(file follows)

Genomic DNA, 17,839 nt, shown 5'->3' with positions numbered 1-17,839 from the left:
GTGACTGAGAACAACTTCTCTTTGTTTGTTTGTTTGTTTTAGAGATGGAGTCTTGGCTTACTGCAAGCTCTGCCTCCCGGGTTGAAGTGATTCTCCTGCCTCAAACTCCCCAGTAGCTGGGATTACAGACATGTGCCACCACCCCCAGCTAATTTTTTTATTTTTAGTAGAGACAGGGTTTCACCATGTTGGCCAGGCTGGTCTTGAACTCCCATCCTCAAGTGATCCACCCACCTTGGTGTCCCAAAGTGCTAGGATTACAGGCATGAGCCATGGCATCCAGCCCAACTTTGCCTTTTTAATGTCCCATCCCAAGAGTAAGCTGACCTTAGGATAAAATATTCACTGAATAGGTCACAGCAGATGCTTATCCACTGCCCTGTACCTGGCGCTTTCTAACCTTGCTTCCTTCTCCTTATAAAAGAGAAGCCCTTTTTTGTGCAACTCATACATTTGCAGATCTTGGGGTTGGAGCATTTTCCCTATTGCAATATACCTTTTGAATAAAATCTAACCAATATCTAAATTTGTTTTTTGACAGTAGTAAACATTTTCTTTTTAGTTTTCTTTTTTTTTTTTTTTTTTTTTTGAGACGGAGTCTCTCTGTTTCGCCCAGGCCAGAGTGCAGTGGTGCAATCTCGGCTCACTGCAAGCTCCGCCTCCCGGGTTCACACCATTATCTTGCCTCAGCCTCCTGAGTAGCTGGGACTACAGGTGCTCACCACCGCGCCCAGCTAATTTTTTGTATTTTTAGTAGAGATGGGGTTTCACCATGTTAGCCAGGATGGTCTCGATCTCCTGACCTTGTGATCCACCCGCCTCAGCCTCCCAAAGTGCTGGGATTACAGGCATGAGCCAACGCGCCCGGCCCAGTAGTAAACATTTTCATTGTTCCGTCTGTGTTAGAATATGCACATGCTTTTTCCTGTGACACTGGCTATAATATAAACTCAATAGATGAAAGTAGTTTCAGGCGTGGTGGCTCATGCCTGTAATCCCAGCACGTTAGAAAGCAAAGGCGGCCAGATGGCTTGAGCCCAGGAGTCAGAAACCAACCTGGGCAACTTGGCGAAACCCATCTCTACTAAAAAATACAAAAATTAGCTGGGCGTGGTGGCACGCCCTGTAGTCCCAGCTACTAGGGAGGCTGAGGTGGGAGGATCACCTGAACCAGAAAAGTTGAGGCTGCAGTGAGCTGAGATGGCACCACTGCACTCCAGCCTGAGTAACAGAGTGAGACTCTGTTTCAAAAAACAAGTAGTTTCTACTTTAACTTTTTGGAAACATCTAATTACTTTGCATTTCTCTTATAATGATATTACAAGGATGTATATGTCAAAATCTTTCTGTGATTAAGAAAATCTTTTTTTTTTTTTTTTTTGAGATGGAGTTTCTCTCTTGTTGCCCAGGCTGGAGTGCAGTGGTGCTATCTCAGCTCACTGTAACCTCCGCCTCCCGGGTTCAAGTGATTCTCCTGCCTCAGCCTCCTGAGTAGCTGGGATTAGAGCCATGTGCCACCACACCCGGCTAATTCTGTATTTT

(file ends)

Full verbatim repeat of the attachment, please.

Genomic DNA, 17,839 nt, shown 5'->3' with positions numbered 1-17,839 from the left:
GTGACTGAGAACAACTTCTCTTTGTTTGTTTGTTTGTTTTAGAGATGGAGTCTTGGCTTACTGCAAGCTCTGCCTCCCGGGTTGAAGTGATTCTCCTGCCTCAAACTCCCCAGTAGCTGGGATTACAGACATGTGCCACCACCCCCAGCTAATTTTTTTATTTTTAGTAGAGACAGGGTTTCACCATGTTGGCCAGGCTGGTCTTGAACTCCCATCCTCAAGTGATCCACCCACCTTGGTGTCCCAAAGTGCTAGGATTACAGGCATGAGCCATGGCATCCAGCCCAACTTTGCCTTTTTAATGTCCCATCCCAAGAGTAAGCTGACCTTAGGATAAAATATTCACTGAATAGGTCACAGCAGATGCTTATCCACTGCCCTGTACCTGGCGCTTTCTAACCTTGCTTCCTTCTCCTTATAAAAGAGAAGCCCTTTTTTGTGCAACTCATACATTTGCAGATCTTGGGGTTGGAGCATTTTCCCTATTGCAATATACCTTTTGAATAAAATCTAACCAATATCTAAATTTGTTTTTTGACAGTAGTAAACATTTTCTTTTTAGTTTTCTTTTTTTTTTTTTTTTTTTTTTGAGACGGAGTCTCTCTGTTTCGCCCAGGCCAGAGTGCAGTGGTGCAATCTCGGCTCACTGCAAGCTCCGCCTCCCGGGTTCACACCATTATCTTGCCTCAGCCTCCTGAGTAGCTGGGACTACAGGTGCTCACCACCGCGCCCAGCTAATTTTTTGTATTTTTAGTAGAGATGGGGTTTCACCATGTTAGCCAGGATGGTCTCGATCTCCTGACCTTGTGATCCACCCGCCTCAGCCTCCCAAAGTGCTGGGATTACAGGCATGAGCCAACGCGCCCGGCCCAGTAGTAAACATTTTCATTGTTCCGTCTGTGTTAGAATATGCACATGCTTTTTCCTGTGACACTGGCTATAATATAAACTCAATAGATGAAAGTAGTTTCAGGCGTGGTGGCTCATGCCTGTAATCCCAGCACGTTAGAAAGCAAAGGCGGCCAGATGGCTTGAGCCCAGGAGTCAGAAACCAACCTGGGCAACTTGGCGAAACCCATCTCTACTAAAAAATACAAAAATTAGCTGGGCGTGGTGGCACGCCCTGTAGTCCCAGCTACTAGGGAGGCTGAGGTGGGAGGATCACCTGAACCAGAAAAGTTGAGGCTGCAGTGAGCTGAGATGGCACCACTGCACTCCAGCCTGAGTAACAGAGTGAGACTCTGTTTCAAAAAACAAGTAGTTTCTACTTTAACTTTTTGGAAACATCTAATTACTTTGCATTTCTCTTATAATGATATTACAAGGATGTATATGTCAAAATCTTTCTGTGATTAAGAAAATCTTTTTTTTTTTTTTTTTTGAGATGGAGTTTCTCTCTTGTTGCCCAGGCTGGAGTGCAGTGGTGCTATCTCAGCTCACTGTAACCTCCGCCTCCCGGGTTCAAGTGATTCTCCTGCCTCAGCCTCCTGAGTAGCTGGGATTAGAGCCATGTGCCACCACACCCGGCTAATTCTGTATTTT